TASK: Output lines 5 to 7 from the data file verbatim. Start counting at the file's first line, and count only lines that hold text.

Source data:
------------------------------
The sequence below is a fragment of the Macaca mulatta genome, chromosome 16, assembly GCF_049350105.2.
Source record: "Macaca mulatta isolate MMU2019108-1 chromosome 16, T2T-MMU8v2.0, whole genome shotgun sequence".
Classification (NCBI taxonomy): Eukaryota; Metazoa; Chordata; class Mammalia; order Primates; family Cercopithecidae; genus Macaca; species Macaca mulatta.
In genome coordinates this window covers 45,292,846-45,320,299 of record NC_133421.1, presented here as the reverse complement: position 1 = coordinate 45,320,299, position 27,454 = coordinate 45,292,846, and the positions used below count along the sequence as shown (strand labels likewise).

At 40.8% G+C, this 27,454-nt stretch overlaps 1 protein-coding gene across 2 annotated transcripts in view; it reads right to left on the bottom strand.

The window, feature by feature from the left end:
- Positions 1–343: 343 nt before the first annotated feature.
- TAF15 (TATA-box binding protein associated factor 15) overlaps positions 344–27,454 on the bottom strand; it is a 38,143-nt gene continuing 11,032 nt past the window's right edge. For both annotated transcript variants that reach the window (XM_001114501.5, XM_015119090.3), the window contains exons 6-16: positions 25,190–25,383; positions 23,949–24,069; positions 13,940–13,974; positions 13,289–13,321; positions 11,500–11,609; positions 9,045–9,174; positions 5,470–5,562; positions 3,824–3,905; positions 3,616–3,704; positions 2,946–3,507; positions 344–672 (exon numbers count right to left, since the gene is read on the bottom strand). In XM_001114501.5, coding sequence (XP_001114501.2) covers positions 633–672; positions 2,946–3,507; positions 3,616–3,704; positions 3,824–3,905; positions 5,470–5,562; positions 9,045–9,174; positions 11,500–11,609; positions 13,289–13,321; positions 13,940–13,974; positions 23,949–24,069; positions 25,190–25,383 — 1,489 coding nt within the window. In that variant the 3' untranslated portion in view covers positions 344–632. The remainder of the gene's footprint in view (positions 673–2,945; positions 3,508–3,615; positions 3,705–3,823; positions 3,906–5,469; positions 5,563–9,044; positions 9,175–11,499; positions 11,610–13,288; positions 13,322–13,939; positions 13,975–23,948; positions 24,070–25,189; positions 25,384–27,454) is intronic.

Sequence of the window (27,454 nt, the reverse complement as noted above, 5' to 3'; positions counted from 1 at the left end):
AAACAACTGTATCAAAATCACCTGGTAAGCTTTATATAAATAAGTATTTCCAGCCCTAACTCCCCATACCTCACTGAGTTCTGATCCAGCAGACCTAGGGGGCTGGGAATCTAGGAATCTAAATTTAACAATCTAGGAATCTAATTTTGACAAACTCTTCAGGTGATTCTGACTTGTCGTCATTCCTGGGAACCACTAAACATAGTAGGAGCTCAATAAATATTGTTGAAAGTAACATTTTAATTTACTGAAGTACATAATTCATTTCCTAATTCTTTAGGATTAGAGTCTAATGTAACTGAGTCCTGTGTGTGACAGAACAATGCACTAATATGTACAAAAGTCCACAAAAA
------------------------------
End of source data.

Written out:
At 40.8% G+C, this 27,454-nt stretch overlaps 1 protein-coding gene across 2 annotated transcripts in view; it reads right to left on the bottom strand.

The window, feature by feature from the left end:
- Positions 1–343: 343 nt before the first annotated feature.